Does Geographical Agglomeration Foster Economic Growth? And Who Gains and Looses from it?

46 Pages Posted: 8 Feb 2002

See all articles by Masahisa Fujita

Masahisa Fujita

Kyoto University - Institute of Economic Research

Jacques-François Thisse

Catholic University of Louvain (UCL); Centre for Economic Policy Research (CEPR)

Date Written: January 2002

Abstract

This Paper proposes a two-region model of endogenous growth, which is a natural combination of a core-periphery model a la Krugman and of a model of endogenous growth a la Grossman/Helpman/Romer. Specifically, we add to the core-periphery model an R&D sector that uses skilled labour to create new varieties for the modern sector, while forward-looking migration behaviour is introduced. The innovation activity in the R&D sector involves knowledge externalities among skilled workers. Our analysis suggests that the presence of such a sector reinforces the tendency toward agglomeration, and supports the idea that the additional growth spurred by agglomeration may lead to a Pareto-dominant outcome such that when the economy moves from dispersion to agglomeration, innovation follows a much faster pace. As a consequence, even those who stay put in the periphery are better off than under dispersion, provided that the growth effect triggered by the agglomeration is strong enough.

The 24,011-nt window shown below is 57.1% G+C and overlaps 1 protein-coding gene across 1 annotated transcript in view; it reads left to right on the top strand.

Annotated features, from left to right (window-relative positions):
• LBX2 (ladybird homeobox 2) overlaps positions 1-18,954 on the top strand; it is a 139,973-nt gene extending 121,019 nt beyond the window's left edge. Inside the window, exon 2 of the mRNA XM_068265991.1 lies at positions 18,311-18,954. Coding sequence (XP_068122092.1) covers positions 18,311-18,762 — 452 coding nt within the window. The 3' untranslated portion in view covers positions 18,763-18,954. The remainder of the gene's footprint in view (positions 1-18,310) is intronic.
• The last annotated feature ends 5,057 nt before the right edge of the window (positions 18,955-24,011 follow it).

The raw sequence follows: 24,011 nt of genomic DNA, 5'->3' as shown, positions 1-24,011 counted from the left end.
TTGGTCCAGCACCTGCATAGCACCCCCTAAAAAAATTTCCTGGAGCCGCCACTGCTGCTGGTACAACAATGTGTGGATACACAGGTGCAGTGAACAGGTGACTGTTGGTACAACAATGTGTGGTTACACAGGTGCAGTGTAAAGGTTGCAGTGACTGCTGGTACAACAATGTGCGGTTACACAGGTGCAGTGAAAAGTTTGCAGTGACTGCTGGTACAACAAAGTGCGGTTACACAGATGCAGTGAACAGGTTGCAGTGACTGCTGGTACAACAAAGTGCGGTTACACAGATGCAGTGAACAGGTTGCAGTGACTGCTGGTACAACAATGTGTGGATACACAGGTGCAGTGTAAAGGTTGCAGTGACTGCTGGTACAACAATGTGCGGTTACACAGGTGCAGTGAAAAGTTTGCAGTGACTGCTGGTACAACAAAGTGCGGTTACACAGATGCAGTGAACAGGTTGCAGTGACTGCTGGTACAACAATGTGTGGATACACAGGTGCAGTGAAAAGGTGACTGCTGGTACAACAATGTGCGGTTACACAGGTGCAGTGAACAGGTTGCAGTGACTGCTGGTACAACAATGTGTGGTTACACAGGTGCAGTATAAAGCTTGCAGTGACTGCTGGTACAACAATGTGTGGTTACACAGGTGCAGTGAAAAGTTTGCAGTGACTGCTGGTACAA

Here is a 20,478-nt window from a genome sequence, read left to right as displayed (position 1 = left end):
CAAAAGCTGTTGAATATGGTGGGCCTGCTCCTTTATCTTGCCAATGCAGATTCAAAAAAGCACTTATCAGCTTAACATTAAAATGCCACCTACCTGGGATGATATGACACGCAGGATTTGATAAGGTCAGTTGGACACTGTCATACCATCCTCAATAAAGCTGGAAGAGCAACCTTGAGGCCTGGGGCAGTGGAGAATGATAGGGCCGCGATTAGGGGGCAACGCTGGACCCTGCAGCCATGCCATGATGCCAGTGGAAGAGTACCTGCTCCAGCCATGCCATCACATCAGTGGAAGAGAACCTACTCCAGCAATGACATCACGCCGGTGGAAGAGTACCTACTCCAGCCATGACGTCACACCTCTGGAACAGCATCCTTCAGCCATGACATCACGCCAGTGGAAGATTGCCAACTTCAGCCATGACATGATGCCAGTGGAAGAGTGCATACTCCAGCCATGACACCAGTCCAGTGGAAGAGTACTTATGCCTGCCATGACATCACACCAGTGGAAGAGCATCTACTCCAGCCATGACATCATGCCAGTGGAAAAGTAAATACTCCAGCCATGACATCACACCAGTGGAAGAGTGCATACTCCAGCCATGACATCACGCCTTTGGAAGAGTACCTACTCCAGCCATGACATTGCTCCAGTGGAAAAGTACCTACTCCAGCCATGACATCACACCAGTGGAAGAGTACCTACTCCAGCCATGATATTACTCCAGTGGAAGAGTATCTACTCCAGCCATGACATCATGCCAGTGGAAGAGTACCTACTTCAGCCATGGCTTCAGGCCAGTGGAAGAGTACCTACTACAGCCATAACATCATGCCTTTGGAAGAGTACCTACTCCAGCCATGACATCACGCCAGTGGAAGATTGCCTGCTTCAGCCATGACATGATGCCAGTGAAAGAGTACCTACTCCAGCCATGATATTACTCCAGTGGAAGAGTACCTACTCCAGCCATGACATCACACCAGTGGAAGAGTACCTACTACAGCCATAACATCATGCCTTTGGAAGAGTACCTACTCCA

Keywords: Agglomeration, regional growth, endogenous growth, patent

JEL Classification: F12, O40, R11

Suggested Citation

Fujita, Masahisa and Thisse, Jacques-François, Does Geographical Agglomeration Foster Economic Growth? And Who Gains and Looses from it? (January 2002). CEPR Discussion Paper No. 3135. Available at SSRN: https://ssrn.com/abstract=299600

Masahisa Fujita (Contact Author)

Kyoto University - Institute of Economic Research ( email )

Yoshida-Honmachi
Sakyo-ku
Kyoto 606-8501
Japan
+81 75 753 7122 (Phone)
+81 75 753 7198 (Fax)

Jacques-François Thisse

Catholic University of Louvain (UCL) ( email )

Place des Doyens 1
Louvain-la-Neuve, 1348
Belgium

Centre for Economic Policy Research (CEPR)

London
United Kingdom

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